Home > Barbera, Italian wines, wine quiz > Weekly Wine Quiz #84: Grape Trivia – Barbera

Weekly Wine Quiz #84: Grape Trivia – Barbera

December 7, 2013 Leave a comment Go to comments

wine quiz pictureThe Wine Quiz series is not meant to intimidate. The whole idea here is to have fun and learn something new. When answering the questions, it is fully encouraged to use all available sources of information, including Google or any other search engine. There are no embarrassing answers – the most embarrassing thing is not giving it a try…

Welcome to the weekend and your new wine quiz!

We are continuing our grape trivia series, with the focus again on the red grapes, and today’s subject is Barbera.

It is interesting to see the level of difference in the available information for different grapes, especially when it comes to the historical data (not that it is unexpected). When it comes to the grape such as Cabernet Sauvignon, absolute majority of the different sources converge on the 17th century as the time when Cabernet Sauvignon become known as the particular grape. When it comes to Barbera, the range of opinion is rather stunning – some sources say that Barbera was mentioned for the first time only in 18th century, some say it was 13th, and some of them put it even back to the 7th. Therefore, I can’t tell you when Barbera first became known as a grape, but as a fun fact, do you know that Barbera is 3rd most planted grape in Italy, after Sangiovese and Montepulciano? Today, there are about 70,000 acres of Barbera planted throughout the Italy

Barbera is one of the main grapes in Piedmont, where it is often planted right next to its noble neighbour, Nebbiolo. Typically Nebbiolo takes over the best spots on the hills, and Barbera is planted right under. Some of the best Barbera wines are produced in Asti, Alba and Monferrato areas in Piedmont, with Barbera d’Asti and Barbera del Monferrato having the DOCG  status (highest quality standing in Italian wine classification). Of course Barbera is planted in many other regions in Italy, such as Lombardy, Emilia-Romagna and others. Barbera spread out all over the world with Italian immigrants, nowadays planted in Australia, United States (California, Texas and others), Argentina, Brazil, Israel and other countries.

Barbera grapes have dark thin skin. Barbera has a well known tendency for overproduction, so the plantings have to be controlled to achieve higher quality of the wines. Barbera typically has high level of acidity and low tannins, which makes winemaking somewhat challenging to produce wines which will be able to age well – of course ageing in the oak barrels helps with that. One of the well known characteristics of Barbera wines is intense berries aroma, and the wines typically have a medium body, at least in the classical Italian versions ( some of the New World Barberas can be quite bombastic). Barbera wines are generally food friendly with their inherent acidity, and they complement quite well a wide range of traditional Italian dishes.

And now, to the quiz!

Q1: Based on the latest DNA analysis, which well known Spanish grape appears to be a close relative of Barbera?

Q2: What well-known grape became popular blending partner of Barbera as of late?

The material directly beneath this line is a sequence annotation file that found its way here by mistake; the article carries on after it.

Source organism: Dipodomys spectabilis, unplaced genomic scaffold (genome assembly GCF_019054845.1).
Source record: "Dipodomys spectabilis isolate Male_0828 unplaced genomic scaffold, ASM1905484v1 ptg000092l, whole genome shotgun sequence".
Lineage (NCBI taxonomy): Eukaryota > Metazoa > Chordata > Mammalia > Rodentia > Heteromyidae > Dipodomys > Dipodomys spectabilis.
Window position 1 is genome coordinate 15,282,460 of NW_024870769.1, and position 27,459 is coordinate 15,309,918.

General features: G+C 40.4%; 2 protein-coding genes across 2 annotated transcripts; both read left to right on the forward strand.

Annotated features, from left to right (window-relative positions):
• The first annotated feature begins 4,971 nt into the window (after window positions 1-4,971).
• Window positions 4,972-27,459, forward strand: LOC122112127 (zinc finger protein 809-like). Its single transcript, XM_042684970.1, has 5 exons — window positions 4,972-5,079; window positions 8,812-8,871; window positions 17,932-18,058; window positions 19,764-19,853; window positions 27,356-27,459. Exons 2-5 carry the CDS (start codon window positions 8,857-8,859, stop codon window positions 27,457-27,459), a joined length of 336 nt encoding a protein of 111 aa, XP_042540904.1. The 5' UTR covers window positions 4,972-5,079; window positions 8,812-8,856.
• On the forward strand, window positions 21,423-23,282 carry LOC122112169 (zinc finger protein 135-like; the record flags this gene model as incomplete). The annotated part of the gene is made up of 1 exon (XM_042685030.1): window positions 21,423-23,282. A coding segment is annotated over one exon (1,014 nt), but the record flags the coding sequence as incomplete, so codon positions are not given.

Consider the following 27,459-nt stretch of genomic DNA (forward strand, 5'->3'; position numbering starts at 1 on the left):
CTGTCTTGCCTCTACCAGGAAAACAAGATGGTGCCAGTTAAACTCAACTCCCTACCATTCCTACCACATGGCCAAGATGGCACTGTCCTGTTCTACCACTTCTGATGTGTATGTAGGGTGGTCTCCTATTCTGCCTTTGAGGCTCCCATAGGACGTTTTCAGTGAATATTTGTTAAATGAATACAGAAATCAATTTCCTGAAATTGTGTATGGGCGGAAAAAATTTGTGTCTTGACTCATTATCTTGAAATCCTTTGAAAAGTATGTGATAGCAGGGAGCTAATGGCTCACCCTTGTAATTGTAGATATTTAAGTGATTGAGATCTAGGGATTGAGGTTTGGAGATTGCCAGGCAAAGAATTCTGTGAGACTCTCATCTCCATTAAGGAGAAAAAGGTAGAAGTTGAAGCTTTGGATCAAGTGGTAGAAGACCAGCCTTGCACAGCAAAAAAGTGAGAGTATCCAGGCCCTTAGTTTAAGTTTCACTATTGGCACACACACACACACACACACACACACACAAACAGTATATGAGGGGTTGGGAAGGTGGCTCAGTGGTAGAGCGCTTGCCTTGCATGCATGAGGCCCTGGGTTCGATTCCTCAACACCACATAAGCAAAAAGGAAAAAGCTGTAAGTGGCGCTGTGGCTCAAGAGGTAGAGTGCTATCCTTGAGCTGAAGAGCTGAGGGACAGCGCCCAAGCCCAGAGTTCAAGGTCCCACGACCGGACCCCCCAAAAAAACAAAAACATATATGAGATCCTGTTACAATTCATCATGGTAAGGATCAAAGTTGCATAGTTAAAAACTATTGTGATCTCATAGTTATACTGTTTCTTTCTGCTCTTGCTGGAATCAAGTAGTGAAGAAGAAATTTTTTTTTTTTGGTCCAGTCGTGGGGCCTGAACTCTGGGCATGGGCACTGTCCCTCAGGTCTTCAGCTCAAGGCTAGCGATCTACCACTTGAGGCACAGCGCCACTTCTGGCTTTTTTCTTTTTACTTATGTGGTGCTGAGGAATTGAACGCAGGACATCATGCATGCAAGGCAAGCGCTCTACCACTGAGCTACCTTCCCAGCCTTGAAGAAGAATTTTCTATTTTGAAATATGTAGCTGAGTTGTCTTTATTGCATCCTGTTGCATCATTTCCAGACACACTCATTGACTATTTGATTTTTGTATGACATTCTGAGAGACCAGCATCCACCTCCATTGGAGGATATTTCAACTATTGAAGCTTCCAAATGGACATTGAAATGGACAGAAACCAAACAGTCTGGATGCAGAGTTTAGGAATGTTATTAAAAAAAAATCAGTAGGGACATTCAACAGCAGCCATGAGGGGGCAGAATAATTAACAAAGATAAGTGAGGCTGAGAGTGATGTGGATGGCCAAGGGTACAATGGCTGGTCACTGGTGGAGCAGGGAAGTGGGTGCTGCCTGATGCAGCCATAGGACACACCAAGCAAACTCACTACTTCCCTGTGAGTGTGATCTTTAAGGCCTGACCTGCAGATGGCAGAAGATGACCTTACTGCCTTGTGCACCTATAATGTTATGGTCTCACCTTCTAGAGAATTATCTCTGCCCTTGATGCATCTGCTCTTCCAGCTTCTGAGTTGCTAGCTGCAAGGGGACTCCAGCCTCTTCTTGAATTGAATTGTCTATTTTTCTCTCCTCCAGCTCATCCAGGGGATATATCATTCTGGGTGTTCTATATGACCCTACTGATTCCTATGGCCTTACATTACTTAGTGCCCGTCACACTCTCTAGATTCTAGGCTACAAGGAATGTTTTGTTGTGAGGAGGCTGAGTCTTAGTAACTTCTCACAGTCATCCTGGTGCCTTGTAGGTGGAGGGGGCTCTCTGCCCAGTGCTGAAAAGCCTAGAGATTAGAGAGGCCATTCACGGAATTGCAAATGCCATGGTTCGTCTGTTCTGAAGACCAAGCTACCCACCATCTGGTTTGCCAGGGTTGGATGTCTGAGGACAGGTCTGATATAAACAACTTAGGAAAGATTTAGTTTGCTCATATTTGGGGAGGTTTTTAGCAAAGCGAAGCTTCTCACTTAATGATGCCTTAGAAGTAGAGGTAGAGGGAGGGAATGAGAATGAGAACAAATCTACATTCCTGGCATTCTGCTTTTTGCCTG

Q3: The new technique was introduced in making the wines out of Barbera in the second half of the 20th century, which helped to improved the quality of the wines. Which one do you think it was:

a. Malolactic fermentation

b. Fermentation and aging in the small oak casks

c. Carbonic maceration

d. Reverse osmosis

Q4: Wine Spectator calls wines rated in 95-100 range Classic (the highest and the most prestigious category). True or False: there are no Barbera-based wines rated in the Classic category

Q5: Fill in the blanks: Barbera typically ripens two weeks later than _____, but at the same time it is two weeks earlier than ____.

Good luck, enjoy the quiz and your weekend! Cheers!

  1. December 7, 2013 at 4:32 pm

    1. Mourvèdre/Monastrell.
    2. Nebbiolo.
    3. B.
    4. False. 1997 Barbera d’Alba Scarrone Vigna Vecchia.
    5. Dolcetto. Nebbiolo.

    • talkavino
      December 7, 2013 at 6:40 pm

      nice work! I thought you don’t like Italian wines : )

  2. December 8, 2013 at 8:58 am

    I echo Mr. “No Barbera For Me”. Can I throw in a bonus question?

    • talkavino
      December 8, 2013 at 9:00 am

      Absolutely! What is the bonus question?

      • December 8, 2013 at 9:07 am

        Outside of Asti is a place which pays homage to a man who helped with the unification of Italy, commercialization of Italy’s wine industry, and houses the first regional enoteca in the Piedmont region. Name it.

        • talkavino
          December 8, 2013 at 1:29 pm

          Thia was an excellent bonus question, Alissa! I will need to think about incorporating something like that in the quizzes. So the person in your question is Camillo Paolo Filippo Giulio Benso, Count of Cavour, and the place is Grinzane Cavour, a castle where the The Cavour Regional Enoteca is located. Have you being there?

        • December 8, 2013 at 2:27 pm

          It is! And yes. Our last hurrah before having children was planes, trains, and automobiles through the Mid to Northern Italy. I’ll see if I can dig up some pics for you.

        • talkavino
          December 8, 2013 at 5:45 pm

          Sounds good, but you should make a post out of it!

  1. December 11, 2013 at 8:30 am
  2. June 28, 2014 at 9:19 am

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